by Leah Robbins, Administrative and Marketing Assistant
If you know me at all, you know that I’ve always got feminism on the brain, but our current political moment has my hair on fire. Suffering has reached unfathomable highs, and our threshold for the basics of compassion, unfathomable lows. I can’t control violent policy, I can’t control violent streets, I can’t control violent people, but I can control myself (to the extent possible when living under patriarchy, white supremacy, and capitalism). I can push my feminist analysis forward, I can tinker with my personal convictions, I can adjust my own behaviors in partnership with others to manifest a brighter, gentler, more just world.
I believe the soul work of personal politicization is a marathon with no finish line, and in the spirit of this truth, I recently convened a small group of women-identified Jewish folks for an ode to 1970’s consciousness-raising groups. I was inspired to organize this space by the transformative nature of the Hebrew month of Shvat. This month is represented by the Hebrew letter tzaddi, which is intimately bound to the words tzadok and tzedek, righteousness and justice. I wanted to offer a space that would emulate divine righteousness by harnessing our own righteous anger, moving towards justice by bearing witness to one another through truth-telling and intimate connection. Patriarchy works diligently to isolate one person from another, and I consider our storytelling an act of political resistance. The structure of the letter tzaddi itself offers some resonant wisdom.
The letter looks like a bent nun that makes room for a yud to rest upon it. Like the tzaddi, we have been conditioned to bend our voices, our convictions, our truths, and our very bodies so that others can climb from the boost of our breaking backs. But like the tzaddi, we always have the yud, the divine presence, resting on our shoulders – guiding us, protecting us.
With this kavanah (intention) in mind, we burst open within ourselves the answers to some tough questions: Where are we missing opportunities to refine our feminist lens? Many of us do game-changing justice work in the community, like Mayyim Hayyim, which has crafted a vision of a Jewish world that centers compassion, dignity, and autonomy. But what about the ongoing project of personal work? Where is patriarchy clandestinely touching our every day? Are there things we are missing? Passes we are giving? Excuses we are making?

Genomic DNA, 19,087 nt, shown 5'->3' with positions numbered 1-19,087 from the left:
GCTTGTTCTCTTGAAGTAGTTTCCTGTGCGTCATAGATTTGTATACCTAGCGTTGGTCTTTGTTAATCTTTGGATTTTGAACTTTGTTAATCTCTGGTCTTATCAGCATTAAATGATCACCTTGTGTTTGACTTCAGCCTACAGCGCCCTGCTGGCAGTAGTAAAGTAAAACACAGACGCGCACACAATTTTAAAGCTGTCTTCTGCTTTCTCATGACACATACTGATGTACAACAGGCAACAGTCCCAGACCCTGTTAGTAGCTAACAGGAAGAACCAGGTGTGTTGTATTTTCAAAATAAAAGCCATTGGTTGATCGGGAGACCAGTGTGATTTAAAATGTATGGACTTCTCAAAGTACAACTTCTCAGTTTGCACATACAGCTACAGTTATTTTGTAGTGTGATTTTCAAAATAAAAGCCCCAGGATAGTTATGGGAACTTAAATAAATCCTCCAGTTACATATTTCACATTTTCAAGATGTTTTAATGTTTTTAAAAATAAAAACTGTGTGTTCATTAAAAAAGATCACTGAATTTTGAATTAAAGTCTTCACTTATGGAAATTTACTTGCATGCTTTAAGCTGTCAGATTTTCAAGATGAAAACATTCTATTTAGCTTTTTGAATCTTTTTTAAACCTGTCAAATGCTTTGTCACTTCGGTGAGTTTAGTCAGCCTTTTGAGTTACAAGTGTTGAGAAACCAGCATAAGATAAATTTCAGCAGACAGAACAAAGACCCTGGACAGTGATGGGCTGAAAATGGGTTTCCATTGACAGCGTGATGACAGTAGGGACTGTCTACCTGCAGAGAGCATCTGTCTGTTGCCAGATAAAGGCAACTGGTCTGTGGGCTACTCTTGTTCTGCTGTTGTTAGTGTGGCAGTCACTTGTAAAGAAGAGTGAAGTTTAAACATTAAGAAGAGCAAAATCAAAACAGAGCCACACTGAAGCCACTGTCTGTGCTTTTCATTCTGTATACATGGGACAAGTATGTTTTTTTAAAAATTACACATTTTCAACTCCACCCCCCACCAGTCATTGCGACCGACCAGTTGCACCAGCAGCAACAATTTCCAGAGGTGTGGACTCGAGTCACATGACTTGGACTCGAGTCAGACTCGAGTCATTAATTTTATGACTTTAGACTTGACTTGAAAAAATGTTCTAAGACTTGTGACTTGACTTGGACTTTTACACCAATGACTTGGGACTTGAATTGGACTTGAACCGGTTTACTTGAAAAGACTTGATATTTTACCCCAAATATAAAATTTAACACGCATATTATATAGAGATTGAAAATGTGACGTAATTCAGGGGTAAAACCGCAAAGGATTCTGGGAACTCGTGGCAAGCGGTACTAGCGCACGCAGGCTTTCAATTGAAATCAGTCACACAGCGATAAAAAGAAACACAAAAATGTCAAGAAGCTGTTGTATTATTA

We discussed emotional labor, sexual violence, tone-policing, the messages our mothers taught us about weight and body hair, gendered expectations, patriarchal norms repackaged in the queer community, gaslighting, accountability, harassment, consent, toxic masculinity, manipulation, and fear, to name a few. We laughed, we sighed, we cried – relieved to name what we’ve endured and to see our grief mirrored in the nodding faces around the circle.
I emerged from this learning experience grateful and energized, having stirred a stewing pot of frustration, hopeful that such conversations begun in sacred space would be a launching point for exploration and personal interrogation.
Political movements begin with me and you. Paradigm shifts start with the hard questions. So I ask, who do you care for? Who cares for you? Is the emotional labor reciprocal? What aspects of sexism do you still struggle to unlearn? What do you let slide? Whose behavior might you sometimes overlook? For whom do you sometimes make excuses? What kind of world do you want to see? What will you do to get us there?
Leah Robbins is the Administrative and Marketing Assistant at Mayyim Hayyim.